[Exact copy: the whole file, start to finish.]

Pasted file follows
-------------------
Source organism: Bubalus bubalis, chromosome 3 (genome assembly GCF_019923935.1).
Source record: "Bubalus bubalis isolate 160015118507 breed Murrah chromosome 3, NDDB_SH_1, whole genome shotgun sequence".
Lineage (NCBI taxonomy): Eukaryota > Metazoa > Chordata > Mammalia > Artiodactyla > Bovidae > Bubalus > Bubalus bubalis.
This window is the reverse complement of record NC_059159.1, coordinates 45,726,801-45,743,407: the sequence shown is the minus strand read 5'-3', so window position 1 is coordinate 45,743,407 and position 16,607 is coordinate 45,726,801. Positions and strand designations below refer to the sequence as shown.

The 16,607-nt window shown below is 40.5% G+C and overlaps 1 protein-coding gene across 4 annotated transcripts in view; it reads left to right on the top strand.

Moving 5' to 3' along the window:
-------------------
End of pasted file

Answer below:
Source organism: Bubalus bubalis, chromosome 3 (genome assembly GCF_019923935.1).
Source record: "Bubalus bubalis isolate 160015118507 breed Murrah chromosome 3, NDDB_SH_1, whole genome shotgun sequence".
Lineage (NCBI taxonomy): Eukaryota > Metazoa > Chordata > Mammalia > Artiodactyla > Bovidae > Bubalus > Bubalus bubalis.
This window is the reverse complement of record NC_059159.1, coordinates 45,726,801-45,743,407: the sequence shown is the minus strand read 5'-3', so window position 1 is coordinate 45,743,407 and position 16,607 is coordinate 45,726,801. Positions and strand designations below refer to the sequence as shown.

The 16,607-nt window shown below is 40.5% G+C and overlaps 1 protein-coding gene across 4 annotated transcripts in view; it reads left to right on the top strand.

Moving 5' to 3' along the window: